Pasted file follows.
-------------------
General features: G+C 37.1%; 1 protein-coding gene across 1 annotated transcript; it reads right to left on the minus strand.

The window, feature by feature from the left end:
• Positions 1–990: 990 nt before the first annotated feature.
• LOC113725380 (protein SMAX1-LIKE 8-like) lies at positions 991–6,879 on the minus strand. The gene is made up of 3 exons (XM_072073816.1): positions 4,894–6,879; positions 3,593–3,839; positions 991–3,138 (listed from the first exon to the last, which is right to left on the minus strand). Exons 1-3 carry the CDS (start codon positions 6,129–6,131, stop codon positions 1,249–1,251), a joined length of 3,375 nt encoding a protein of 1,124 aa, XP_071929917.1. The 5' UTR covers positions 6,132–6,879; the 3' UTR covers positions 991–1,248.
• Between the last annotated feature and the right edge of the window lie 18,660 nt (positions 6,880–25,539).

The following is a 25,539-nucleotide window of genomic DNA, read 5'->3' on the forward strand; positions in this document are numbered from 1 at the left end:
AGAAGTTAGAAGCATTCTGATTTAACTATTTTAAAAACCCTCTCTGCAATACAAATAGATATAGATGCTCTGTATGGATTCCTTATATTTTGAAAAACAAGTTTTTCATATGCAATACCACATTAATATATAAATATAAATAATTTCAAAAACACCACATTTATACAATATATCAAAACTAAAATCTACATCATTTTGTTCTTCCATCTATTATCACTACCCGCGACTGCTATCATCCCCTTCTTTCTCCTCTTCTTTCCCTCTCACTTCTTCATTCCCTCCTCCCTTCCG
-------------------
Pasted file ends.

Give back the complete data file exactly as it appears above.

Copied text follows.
General features: G+C 37.1%; 1 protein-coding gene across 1 annotated transcript; it reads right to left on the minus strand.

The window, feature by feature from the left end:
• Positions 1–990: 990 nt before the first annotated feature.
• LOC113725380 (protein SMAX1-LIKE 8-like) lies at positions 991–6,879 on the minus strand. The gene is made up of 3 exons (XM_072073816.1): positions 4,894–6,879; positions 3,593–3,839; positions 991–3,138 (listed from the first exon to the last, which is right to left on the minus strand). Exons 1-3 carry the CDS (start codon positions 6,129–6,131, stop codon positions 1,249–1,251), a joined length of 3,375 nt encoding a protein of 1,124 aa, XP_071929917.1. The 5' UTR covers positions 6,132–6,879; the 3' UTR covers positions 991–1,248.
• Between the last annotated feature and the right edge of the window lie 18,660 nt (positions 6,880–25,539).

The following is a 25,539-nucleotide window of genomic DNA, read 5'->3' on the forward strand; positions in this document are numbered from 1 at the left end:
AGAAGTTAGAAGCATTCTGATTTAACTATTTTAAAAACCCTCTCTGCAATACAAATAGATATAGATGCTCTGTATGGATTCCTTATATTTTGAAAAACAAGTTTTTCATATGCAATACCACATTAATATATAAATATAAATAATTTCAAAAACACCACATTTATACAATATATCAAAACTAAAATCTACATCATTTTGTTCTTCCATCTATTATCACTACCCGCGACTGCTATCATCCCCTTCTTTCTCCTCTTCTTTCCCTCTCACTTCTTCATTCCCTCCTCCCTTCCG